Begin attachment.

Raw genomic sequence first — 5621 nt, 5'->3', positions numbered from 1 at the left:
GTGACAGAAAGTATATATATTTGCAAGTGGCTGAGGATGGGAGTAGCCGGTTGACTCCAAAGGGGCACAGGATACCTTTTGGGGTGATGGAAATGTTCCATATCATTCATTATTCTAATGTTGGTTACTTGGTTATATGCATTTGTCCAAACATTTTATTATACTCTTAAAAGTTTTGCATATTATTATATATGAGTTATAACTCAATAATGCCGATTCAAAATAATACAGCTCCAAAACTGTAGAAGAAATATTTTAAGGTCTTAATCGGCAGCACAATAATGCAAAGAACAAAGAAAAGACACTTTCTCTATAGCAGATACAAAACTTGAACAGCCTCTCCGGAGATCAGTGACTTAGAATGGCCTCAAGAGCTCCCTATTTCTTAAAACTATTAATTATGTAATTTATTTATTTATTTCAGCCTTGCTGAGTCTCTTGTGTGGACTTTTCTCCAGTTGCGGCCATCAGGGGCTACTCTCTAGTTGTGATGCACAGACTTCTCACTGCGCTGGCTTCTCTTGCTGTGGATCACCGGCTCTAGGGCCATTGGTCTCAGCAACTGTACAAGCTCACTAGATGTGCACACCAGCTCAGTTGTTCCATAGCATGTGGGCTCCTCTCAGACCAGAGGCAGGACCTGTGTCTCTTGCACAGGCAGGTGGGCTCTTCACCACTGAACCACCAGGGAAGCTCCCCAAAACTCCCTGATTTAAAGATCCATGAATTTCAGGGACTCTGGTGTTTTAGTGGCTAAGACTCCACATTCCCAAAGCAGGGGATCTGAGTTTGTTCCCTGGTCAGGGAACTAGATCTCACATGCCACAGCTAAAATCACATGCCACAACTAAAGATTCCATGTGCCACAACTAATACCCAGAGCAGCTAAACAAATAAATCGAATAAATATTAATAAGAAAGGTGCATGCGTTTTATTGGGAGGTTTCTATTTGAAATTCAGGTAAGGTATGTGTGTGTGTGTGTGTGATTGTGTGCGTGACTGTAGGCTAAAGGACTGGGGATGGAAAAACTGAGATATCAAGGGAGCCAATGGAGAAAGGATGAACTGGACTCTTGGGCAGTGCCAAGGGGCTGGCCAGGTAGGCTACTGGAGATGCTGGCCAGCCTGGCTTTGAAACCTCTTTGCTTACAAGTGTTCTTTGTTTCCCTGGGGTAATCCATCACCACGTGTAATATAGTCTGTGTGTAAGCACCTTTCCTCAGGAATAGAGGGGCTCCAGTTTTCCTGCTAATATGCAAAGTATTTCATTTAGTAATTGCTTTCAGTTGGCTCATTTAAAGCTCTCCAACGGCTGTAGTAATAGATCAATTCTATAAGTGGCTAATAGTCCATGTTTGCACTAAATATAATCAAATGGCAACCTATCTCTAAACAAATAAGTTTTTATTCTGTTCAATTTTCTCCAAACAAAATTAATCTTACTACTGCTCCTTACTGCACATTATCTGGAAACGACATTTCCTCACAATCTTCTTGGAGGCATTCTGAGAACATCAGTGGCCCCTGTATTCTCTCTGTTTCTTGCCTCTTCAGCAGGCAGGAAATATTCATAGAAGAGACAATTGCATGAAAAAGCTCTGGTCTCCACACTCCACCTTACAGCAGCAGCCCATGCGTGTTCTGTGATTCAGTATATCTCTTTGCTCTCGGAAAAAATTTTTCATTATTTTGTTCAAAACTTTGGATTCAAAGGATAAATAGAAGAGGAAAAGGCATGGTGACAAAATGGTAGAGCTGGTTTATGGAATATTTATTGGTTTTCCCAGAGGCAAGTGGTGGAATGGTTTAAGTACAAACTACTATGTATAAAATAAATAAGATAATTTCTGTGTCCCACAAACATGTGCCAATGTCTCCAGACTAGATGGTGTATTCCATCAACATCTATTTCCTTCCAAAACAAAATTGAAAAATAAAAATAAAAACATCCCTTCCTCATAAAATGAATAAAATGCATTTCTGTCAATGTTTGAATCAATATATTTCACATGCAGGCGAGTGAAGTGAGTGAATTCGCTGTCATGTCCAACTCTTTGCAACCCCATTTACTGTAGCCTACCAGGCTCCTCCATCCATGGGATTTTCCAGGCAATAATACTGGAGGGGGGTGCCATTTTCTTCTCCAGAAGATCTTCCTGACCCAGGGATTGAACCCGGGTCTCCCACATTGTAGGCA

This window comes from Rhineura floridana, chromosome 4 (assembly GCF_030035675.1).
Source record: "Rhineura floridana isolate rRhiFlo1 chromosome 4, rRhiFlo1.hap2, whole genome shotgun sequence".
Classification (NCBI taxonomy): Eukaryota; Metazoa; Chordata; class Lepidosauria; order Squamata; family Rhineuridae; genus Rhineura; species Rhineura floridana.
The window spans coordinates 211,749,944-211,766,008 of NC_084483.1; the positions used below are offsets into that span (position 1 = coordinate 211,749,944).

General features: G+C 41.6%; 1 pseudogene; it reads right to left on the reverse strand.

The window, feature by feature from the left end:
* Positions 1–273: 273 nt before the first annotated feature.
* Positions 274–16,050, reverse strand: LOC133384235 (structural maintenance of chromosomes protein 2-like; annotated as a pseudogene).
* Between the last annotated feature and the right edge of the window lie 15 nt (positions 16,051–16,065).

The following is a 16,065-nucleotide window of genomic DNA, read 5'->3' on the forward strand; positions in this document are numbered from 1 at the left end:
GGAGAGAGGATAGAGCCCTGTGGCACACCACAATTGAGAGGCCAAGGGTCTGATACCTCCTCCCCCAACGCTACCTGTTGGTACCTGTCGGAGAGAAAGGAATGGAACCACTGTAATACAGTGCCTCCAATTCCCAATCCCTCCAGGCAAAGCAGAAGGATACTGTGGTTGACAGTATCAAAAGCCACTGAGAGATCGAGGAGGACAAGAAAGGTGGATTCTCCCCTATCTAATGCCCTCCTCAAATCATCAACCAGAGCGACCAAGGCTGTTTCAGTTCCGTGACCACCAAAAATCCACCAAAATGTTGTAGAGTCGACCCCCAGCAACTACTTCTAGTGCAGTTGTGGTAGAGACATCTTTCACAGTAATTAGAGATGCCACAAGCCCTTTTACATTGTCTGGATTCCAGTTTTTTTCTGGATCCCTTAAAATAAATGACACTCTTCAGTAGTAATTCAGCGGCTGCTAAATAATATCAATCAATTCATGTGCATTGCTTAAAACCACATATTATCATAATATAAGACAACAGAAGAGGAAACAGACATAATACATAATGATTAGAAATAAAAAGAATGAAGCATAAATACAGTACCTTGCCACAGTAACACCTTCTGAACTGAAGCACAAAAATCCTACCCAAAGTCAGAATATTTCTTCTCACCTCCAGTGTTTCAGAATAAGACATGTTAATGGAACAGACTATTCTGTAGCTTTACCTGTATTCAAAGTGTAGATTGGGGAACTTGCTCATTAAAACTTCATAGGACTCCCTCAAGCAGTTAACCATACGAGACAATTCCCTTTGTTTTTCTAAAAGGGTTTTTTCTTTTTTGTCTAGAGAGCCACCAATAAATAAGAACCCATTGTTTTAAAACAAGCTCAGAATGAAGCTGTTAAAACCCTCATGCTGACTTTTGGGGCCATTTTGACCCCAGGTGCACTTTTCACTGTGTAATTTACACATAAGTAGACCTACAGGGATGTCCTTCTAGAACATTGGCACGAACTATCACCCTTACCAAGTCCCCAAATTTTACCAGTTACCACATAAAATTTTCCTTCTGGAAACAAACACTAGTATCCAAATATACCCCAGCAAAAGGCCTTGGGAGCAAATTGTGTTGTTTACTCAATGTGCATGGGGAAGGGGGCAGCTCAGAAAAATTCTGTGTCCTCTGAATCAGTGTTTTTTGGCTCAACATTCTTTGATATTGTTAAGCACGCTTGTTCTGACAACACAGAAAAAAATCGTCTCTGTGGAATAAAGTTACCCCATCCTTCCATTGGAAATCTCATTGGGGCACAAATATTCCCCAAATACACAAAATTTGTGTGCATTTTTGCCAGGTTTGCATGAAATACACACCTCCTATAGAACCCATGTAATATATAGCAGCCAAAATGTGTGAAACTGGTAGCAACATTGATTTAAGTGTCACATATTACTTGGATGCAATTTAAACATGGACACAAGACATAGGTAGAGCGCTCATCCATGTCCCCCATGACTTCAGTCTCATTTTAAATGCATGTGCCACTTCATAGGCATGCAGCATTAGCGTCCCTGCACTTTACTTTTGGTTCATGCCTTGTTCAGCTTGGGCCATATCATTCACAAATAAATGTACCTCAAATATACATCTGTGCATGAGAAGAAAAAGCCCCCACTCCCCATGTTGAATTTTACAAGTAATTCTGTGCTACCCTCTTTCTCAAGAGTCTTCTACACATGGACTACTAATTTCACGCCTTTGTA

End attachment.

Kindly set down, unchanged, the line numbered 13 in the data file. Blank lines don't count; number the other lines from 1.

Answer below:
GGAGAGAGGATAGAGCCCTGTGGCACACCACAATTGAGAGGCCAAGGGTCTGATACCTCCTCCCCCAACGCTACCTGTTGGTACCTGTCGGAGAGAAAGGAATGGAACCACTGTAATACAGTGCCTCCAATTCCCAATCCCTCCAGGCAAAGCAGAAGGATACTGTGGTTGACAGTATCAAAAGCCACTGAGAGATCGAGGAGGACAAGAAAGGTGGATTCTCCCCTATCTAATGCCCTCCTCAAATCATCAACCAGAGCGACCAAGGCTGTTTCAGTTCCGTGACCACCAAAAATCCACCAAAATGTTGTAGAGTCGACCCCCAGCAACTACTTCTAGTGCAGTTGTGGTAGAGACATCTTTCACAGTAATTAGAGATGCCACAAGCCCTTTTACATTGTCTGGATTCCAGTTTTTTTCTGGATCCCTTAAAATAAATGACACTCTTCAGTAGTAATTCAGCGGCTGCTAAATAATATCAATCAATTCATGTGCATTGCTTAAAACCACATATTATCATAATATAAGACAACAGAAGAGGAAACAGACATAATACATAATGATTAGAAATAAAAAGAATGAAGCATAAATACAGTACCTTGCCACAGTAACACCTTCTGAACTGAAGCACAAAAATCCTACCCAAAGTCAGAATATTTCTTCTCACCTCCAGTGTTTCAGAATAAGACATGTTAATGGAACAGACTATTCTGTAGCTTTACCTGTATTCAAAGTGTAGATTGGGGAACTTGCTCATTAAAACTTCATAGGACTCCCTCAAGCAGTTAACCATACGAGACAATTCCCTTTGTTTTTCTAAAAGGGTTTTTTCTTTTTTGTCTAGAGAGCCACCAATAAATAAGAACCCATTGTTTTAAAACAAGCTCAGAATGAAGCTGTTAAAACCCTCATGCTGACTTTTGGGGCCATTTTGACCCCAGGTGCACTTTTCACTGTGTAATTTACACATAAGTAGACCTACAGGGATGTCCTTCTAGAACATTGGCACGAACTATCACCCTTACCAAGTCCCCAAATTTTACCAGTTACCACATAAAATTTTCCTTCTGGAAACAAACACTAGTATCCAAATATACCCCAGCAAAAGGCCTTGGGAGCAAATTGTGTTGTTTACTCAATGTGCATGGGGAAGGGGGCAGCTCAGAAAAATTCTGTGTCCTCTGAATCAGTGTTTTTTGGCTCAACATTCTTTGATATTGTTAAGCACGCTTGTTCTGACAACACAGAAAAAAATCGTCTCTGTGGAATAAAGTTACCCCATCCTTCCATTGGAAATCTCATTGGGGCACAAATATTCCCCAAATACACAAAATTTGTGTGCATTTTTGCCAGGTTTGCATGAAATACACACCTCCTATAGAACCCATGTAATATATAGCAGCCAAAATGTGTGAAACTGGTAGCAACATTGATTTAAGTGTCACATATTACTTGGATGCAATTTAAACATGGACACAAGACATAGGTAGAGCGCTCATCCATGTCCCCCATGACTTCAGTCTCATTTTAAATGCATGTGCCACTTCATAGGCATGCAGCATTAGCGTCCCTGCACTTTACTTTTGGTTCATGCCTTGTTCAGCTTGGGCCATATCATTCACAAATAAATGTACCTCAAATATACATCTGTGCATGAGAAGAAAAAGCCCCCACTCCCCATGTTGAATTTTACAAGTAATTCTGTGCTACCCTCTTTCTCAAGAGTCTTCTACACATGGACTACTAATTTCACGCCTTTGTA